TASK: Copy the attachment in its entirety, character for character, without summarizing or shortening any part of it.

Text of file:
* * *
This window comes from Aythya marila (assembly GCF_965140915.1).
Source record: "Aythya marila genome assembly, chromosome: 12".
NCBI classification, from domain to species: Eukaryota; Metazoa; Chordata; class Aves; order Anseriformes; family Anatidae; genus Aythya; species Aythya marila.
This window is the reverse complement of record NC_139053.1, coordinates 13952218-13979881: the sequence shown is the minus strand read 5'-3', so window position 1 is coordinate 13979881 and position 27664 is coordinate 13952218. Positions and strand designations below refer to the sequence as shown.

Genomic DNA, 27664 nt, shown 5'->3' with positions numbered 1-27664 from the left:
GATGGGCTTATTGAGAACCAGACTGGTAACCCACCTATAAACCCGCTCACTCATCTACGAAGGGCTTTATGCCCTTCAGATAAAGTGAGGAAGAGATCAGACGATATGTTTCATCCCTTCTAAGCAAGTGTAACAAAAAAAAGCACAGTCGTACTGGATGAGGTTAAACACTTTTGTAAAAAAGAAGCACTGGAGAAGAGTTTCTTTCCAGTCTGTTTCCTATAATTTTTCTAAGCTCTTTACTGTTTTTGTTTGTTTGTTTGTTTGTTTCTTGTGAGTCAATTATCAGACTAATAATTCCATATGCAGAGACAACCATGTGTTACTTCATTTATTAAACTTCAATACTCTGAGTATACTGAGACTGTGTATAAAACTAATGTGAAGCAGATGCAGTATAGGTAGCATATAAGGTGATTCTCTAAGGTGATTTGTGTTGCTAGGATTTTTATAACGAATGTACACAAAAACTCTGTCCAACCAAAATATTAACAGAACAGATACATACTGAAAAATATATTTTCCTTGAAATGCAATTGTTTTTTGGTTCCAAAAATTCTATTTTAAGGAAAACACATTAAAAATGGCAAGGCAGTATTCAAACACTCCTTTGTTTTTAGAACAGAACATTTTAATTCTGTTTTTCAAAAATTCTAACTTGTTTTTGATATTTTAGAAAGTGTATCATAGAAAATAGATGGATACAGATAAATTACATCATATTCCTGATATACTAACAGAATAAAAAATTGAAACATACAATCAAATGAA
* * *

This window comes from Aythya marila (assembly GCF_965140915.1).
Source record: "Aythya marila genome assembly, chromosome: 12".
NCBI classification, from domain to species: Eukaryota; Metazoa; Chordata; class Aves; order Anseriformes; family Anatidae; genus Aythya; species Aythya marila.
This window is the reverse complement of record NC_139053.1, coordinates 13952218-13979881: the sequence shown is the minus strand read 5'-3', so window position 1 is coordinate 13979881 and position 27664 is coordinate 13952218. Positions and strand designations below refer to the sequence as shown.

Genomic DNA, 27664 nt, shown 5'->3' with positions numbered 1-27664 from the left:
GATGGGCTTATTGAGAACCAGACTGGTAACCCACCTATAAACCCGCTCACTCATCTACGAAGGGCTTTATGCCCTTCAGATAAAGTGAGGAAGAGATCAGACGATATGTTTCATCCCTTCTAAGCAAGTGTAACAAAAAAAAGCACAGTCGTACTGGATGAGGTTAAACACTTTTGTAAAAAAGAAGCACTGGAGAAGAGTTTCTTTCCAGTCTGTTTCCTATAATTTTTCTAAGCTCTTTACTGTTTTTGTTTGTTTGTTTGTTTGTTTCTTGTGAGTCAATTATCAGACTAATAATTCCATATGCAGAGACAACCATGTGTTACTTCATTTATTAAACTTCAATACTCTGAGTATACTGAGACTGTGTATAAAACTAATGTGAAGCAGATGCAGTATAGGTAGCATATAAGGTGATTCTCTAAGGTGATTTGTGTTGCTAGGATTTTTATAACGAATGTACACAAAAACTCTGTCCAACCAAAATATTAACAGAACAGATACATACTGAAAAATATATTTTCCTTGAAATGCAATTGTTTTTTGGTTCCAAAAATTCTATTTTAAGGAAAACACATTAAAAATGGCAAGGCAGTATTCAAACACTCCTTTGTTTTTAGAACAGAACATTTTAATTCTGTTTTTCAAAAATTCTAACTTGTTTTTGATATTTTAGAAAGTGTATCATAGAAAATAGATGGATACAGATAAATTACATCATATTCCTGATATACTAACAGAATAAAAAATTGAAACATACAATCAAATGAA